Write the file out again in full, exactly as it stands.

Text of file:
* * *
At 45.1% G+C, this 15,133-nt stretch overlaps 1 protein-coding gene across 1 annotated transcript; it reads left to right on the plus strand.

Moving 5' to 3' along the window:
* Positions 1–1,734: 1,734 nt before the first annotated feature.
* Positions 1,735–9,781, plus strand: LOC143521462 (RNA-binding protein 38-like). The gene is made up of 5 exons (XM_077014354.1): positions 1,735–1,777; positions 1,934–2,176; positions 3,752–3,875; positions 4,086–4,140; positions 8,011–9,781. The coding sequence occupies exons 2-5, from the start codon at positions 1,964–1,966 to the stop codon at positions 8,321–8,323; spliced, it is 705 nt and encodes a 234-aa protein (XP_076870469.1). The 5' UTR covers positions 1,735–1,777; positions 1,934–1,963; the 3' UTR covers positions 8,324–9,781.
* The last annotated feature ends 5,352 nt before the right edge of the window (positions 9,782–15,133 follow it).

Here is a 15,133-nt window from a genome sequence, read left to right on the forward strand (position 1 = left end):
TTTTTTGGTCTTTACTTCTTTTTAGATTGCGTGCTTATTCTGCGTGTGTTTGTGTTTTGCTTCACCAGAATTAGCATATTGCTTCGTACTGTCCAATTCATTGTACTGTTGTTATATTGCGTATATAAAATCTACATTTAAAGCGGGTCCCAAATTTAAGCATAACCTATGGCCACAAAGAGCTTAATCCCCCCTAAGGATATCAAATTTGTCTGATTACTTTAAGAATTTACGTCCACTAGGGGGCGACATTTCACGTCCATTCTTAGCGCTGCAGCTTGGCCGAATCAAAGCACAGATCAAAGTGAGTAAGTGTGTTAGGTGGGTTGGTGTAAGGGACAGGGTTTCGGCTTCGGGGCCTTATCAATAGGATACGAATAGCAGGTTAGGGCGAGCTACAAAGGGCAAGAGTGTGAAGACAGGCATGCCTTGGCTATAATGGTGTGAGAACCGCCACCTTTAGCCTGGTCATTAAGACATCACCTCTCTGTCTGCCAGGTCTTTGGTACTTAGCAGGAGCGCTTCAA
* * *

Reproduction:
At 45.1% G+C, this 15,133-nt stretch overlaps 1 protein-coding gene across 1 annotated transcript; it reads left to right on the plus strand.

Moving 5' to 3' along the window:
* Positions 1–1,734: 1,734 nt before the first annotated feature.
* Positions 1,735–9,781, plus strand: LOC143521462 (RNA-binding protein 38-like). The gene is made up of 5 exons (XM_077014354.1): positions 1,735–1,777; positions 1,934–2,176; positions 3,752–3,875; positions 4,086–4,140; positions 8,011–9,781. The coding sequence occupies exons 2-5, from the start codon at positions 1,964–1,966 to the stop codon at positions 8,321–8,323; spliced, it is 705 nt and encodes a 234-aa protein (XP_076870469.1). The 5' UTR covers positions 1,735–1,777; positions 1,934–1,963; the 3' UTR covers positions 8,324–9,781.
* The last annotated feature ends 5,352 nt before the right edge of the window (positions 9,782–15,133 follow it).

Here is a 15,133-nt window from a genome sequence, read left to right on the forward strand (position 1 = left end):
TTTTTTGGTCTTTACTTCTTTTTAGATTGCGTGCTTATTCTGCGTGTGTTTGTGTTTTGCTTCACCAGAATTAGCATATTGCTTCGTACTGTCCAATTCATTGTACTGTTGTTATATTGCGTATATAAAATCTACATTTAAAGCGGGTCCCAAATTTAAGCATAACCTATGGCCACAAAGAGCTTAATCCCCCCTAAGGATATCAAATTTGTCTGATTACTTTAAGAATTTACGTCCACTAGGGGGCGACATTTCACGTCCATTCTTAGCGCTGCAGCTTGGCCGAATCAAAGCACAGATCAAAGTGAGTAAGTGTGTTAGGTGGGTTGGTGTAAGGGACAGGGTTTCGGCTTCGGGGCCTTATCAATAGGATACGAATAGCAGGTTAGGGCGAGCTACAAAGGGCAAGAGTGTGAAGACAGGCATGCCTTGGCTATAATGGTGTGAGAACCGCCACCTTTAGCCTGGTCATTAAGACATCACCTCTCTGTCTGCCAGGTCTTTGGTACTTAGCAGGAGCGCTTCAA